Your Therapist and You: An Important Relationship
Since my bipolar diagnosis, I’ve spent a lot of time worrying about romantic relationships: how to find one, how to act right when I'm in one, how to pick the right one. I've dedicated tons of blog air time to dating and to family because those relationships are my triggers. But I've neglected to address a very important person in many of our lives, an important relationship for people with mental illness: the therapeutic relationship.
I'm embarrassed to admit that I've treated by therapists like crap. Be they social worker, psychiatrist or psychologist, I've ignored and abused the best and the worst of 'em. Currently, I have a daily reminder to call my current psychiatrist for an appointment since I blew off the last one. The fact that I'm almost out if meds brings me no closer to actually picking up the phone. But I think I know why.
My Shrink, My Self
The time we spend in therapy is pretty much time spent at our worst, or at least towards the points in our life when we’re not our best. If you do your time on the couch right, your therapist will see tears, tantrums and all manner of attractive outbursts. For some of us, a weekly session is the only time we’re not “on”, the time taken just for ourselves. When I'm doing badly, in the throes of uncontrolled symptoms and unhappiness, the therapist's office is a place of refuge for me.
For a long time, my therapists were the only people in my life who knew about my mental illness and they got the brunt of all my erratic behavior. If I couldn’t isolate from work, I’d blow off my appointments. When my family wouldn’t let me act out with them, I did it with my therapists. After all, they knew what was “wrong” with me, so I felt like I never had to explain.
Therapy is a Reminder That You’re “Less Than”
These days, I'm doing well and handling my problems and in those moments, a 50-minute hour is one of the few reminders of my disease. Although I still need meds to smooth out my edges, I don't take as high a dose now as I have in the past. I also have stopped talk therapy and only see a psychiatrist once a month for medication management. I've spent about 25% of my life "talking to someone", I really don't have a lot left to say, especially when my life is going well and my symptoms are in control. I've had the big breakthroughs, uncovered the deep-seated issues. I know myself so well that I'm starting to get on my own nerves, and I share incessantly with friends, family and followers alike. Why would I want to talk about myself for yet another hour a week?
At the end of the day, it's equally important to look at all relationships - even those you "pay" to be in - as indicators of our mental health. I can focus on the boyfriend that I want forever, but I'll always have Dr. V to tell me how I'm really doing.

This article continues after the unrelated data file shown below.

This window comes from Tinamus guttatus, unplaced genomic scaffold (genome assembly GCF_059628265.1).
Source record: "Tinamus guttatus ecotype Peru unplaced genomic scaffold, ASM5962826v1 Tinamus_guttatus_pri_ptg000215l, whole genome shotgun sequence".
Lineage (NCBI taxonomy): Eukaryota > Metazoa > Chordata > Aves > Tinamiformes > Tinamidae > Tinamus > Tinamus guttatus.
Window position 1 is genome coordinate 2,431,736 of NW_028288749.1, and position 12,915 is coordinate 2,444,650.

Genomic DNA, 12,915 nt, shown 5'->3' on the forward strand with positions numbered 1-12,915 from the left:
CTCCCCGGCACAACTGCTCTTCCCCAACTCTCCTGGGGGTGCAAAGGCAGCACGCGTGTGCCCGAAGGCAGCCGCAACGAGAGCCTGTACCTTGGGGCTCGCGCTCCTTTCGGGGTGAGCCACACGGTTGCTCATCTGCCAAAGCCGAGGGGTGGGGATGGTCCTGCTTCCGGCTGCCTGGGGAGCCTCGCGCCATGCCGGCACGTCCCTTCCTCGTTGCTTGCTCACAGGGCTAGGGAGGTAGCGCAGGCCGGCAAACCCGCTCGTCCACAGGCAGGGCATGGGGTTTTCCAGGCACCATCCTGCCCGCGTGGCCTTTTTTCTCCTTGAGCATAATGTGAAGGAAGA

Lloyd, T. (2011, November 11). Your Therapist and You: An Important Relationship, HealthyPlace. Retrieved on 2021, March 2 from https://www.healthyplace.com/blogs/relationshipsandmentalillness/2011/11/your-therapist-and-you-an-important-relationship
Author: Tracey Lloyd
The relationship between psychiatric patient and its therapist is the main factor in appropriate psychiatric treatment. So, it should to take care on creation and maintenance of good therapeutic relationship along therapeutic process. In this specific relationship should to participate in proactive manner two involved parties: mentally ill person as seeker of psychiatric caretaker and therapist as expert of the respective psychiatric care-giving working-out procedure. But the role and place of psychiatrist is most important in the smooth-course of this relationship, because it has decisive impact in the progress of treatment process. As prerequisite condition in this delicate relation is the sense of confidence and benevolence between patient and therapist, which is based on sincerity of therapist toward its patient. In this direction, the wellness of patient ought to be the height motivation. Without this psychiatric approaching, every patient would to experience the feeling of ignorance and negligence as predictors of mistrust therapeutic relation. However, each psychiatric patient should to find out any reliable psychiatrist, who would to manage the treatment as long term psychiatric activity. And this choice is personal one, even angelical psychiatrist didn't exist yet. To be understood, the psychiatrist as humane creature have got many positive and negative personal features, but their pro-humane intentions should be as therapeutic indicators in any psychiatric treatment accomplishment. This peculiarity should to distinguish the respective mentally ill person in order to create an healthy relationship with its therapist in function of appropriate psychiatric treatment of its illness.